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Article
May 28, 1997

Characteristics of Women With and Without Breast Augmentation

Author Affiliations

From the Division of Public Health Sciences, Fred Hutchinson Cancer Research Center, Seattle, Wash (Drs Cook, Daling, Voigt, deHart, Malone, and Weiss); Department of Epidemiology, University of Washington, Seattle (Drs Daling, Voigt, Malone, and Weiss); Department of Oncological Sciences, Huntsman Cancer Institute, University of Utah, Salt Lake City (Dr Stanford); Environmental Epidemiology Branch, National Cancer Institute, Bethesda, Md (Dr Brinton); Division of Epidemiology, Columbia University, New York,; NY (Dr Gammon); and Department of Biostatistics, Emory University, Atlanta, Ga (Dr Brogan).

JAMA. 1997;277(20):1612-1617. doi:10.1001/jama.1997.03540440046031
Abstract

Objective.  —To compare selected characteristics of women with and without augmentation mammaplasty to identify differences between these 2 groups of women.

Design and Study Participants.  —White women identified as controls in previously conducted population-based, case-control studies formed the study population for the present cross-sectional analysis (N=3570).

Main Outcome Measure.  —Interview information on selected characteristics was compared between women who had received augmentation mammaplasty (n=80) and other women (n=3490) using the prevalence odds ratio (pOR) as the measure of association.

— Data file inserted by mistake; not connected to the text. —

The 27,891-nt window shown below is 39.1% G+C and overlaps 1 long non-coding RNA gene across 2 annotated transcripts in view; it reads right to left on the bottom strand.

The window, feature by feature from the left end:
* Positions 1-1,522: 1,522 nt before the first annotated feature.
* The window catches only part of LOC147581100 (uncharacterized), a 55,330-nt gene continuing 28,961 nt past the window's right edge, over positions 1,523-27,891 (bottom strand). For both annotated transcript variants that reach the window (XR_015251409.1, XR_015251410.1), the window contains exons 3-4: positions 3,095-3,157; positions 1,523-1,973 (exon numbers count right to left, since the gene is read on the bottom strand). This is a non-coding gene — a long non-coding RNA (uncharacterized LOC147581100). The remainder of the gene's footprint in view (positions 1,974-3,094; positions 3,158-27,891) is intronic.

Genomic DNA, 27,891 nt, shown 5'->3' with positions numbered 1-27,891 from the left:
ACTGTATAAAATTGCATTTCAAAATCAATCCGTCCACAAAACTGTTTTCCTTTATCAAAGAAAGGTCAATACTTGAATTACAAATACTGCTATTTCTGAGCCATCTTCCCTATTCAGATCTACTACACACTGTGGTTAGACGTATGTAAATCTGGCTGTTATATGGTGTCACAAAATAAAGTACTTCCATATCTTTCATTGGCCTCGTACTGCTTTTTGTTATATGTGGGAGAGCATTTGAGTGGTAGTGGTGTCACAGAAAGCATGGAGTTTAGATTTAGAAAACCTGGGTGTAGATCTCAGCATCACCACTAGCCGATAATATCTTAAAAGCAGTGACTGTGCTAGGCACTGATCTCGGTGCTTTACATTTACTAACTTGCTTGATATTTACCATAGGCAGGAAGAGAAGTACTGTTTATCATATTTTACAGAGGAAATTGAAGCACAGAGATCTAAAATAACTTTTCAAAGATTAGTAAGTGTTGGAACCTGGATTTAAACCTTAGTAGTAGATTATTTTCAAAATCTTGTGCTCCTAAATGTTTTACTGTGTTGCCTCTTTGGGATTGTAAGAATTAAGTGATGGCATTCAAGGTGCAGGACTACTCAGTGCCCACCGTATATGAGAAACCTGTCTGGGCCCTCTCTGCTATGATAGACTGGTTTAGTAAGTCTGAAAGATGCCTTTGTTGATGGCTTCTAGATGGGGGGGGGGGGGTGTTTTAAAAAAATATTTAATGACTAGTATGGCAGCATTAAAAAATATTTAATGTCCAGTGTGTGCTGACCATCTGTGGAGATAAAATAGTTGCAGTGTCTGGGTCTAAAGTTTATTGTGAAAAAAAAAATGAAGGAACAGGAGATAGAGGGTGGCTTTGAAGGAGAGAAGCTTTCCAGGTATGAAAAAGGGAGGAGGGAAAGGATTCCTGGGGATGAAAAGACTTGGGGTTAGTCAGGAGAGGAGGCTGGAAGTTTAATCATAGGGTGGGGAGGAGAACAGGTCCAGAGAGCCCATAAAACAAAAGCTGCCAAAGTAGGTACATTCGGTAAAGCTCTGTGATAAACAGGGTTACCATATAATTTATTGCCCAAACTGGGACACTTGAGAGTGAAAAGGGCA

Results.  —Women with breast implants were more likely to drink a greater average number of alcoholic drinks per week (for >7 drinks vs 0 drinks: pOR=2.9, 95% confidence interval [Cl]=1.5-5.5), be younger at first pregnancy (for age <20 years vs age 20-29 years: pOR=1.6,95% Cl=1.0-2.7), be younger at first birth (for age <20 years vs age 20-29 years: pOR=11.9, 95% Cl=11.1-3.3), have a history of terminated pregnancies (for ≥1 termination vs 0 terminations: pOR=2.0, 95% Cl=1.2-3.4), have ever used oral contraceptives (pOR=2.2,95% Cl=1.0-4.7), have ever used hair dyes (pOR=4.5, 95% Cl=1.3-15.4), and have had a greater lifetime number of sexual partners (for ≥14 partners vs ≤4 partners: pOR=8.9, 95% Cl=3.1-25.5) than other women. A history of smoking, lactation, high blood pressure, or thyroid disorders, as well as the number of pregnancies, full-term births, or miscarriages, differed little between women with and without implants. Women with breast augmentation were much less likely to be heavy than other women (for >74 kg vs <56 kg: pOR=0.1, 95% Cl=0.03-0.3).

Conclusion.  —The differences we found between women with and without breast implants suggest that consideration and evaluation of confounding factors in future studies will help to clarify some of the long-term health consequences of having breast implants.

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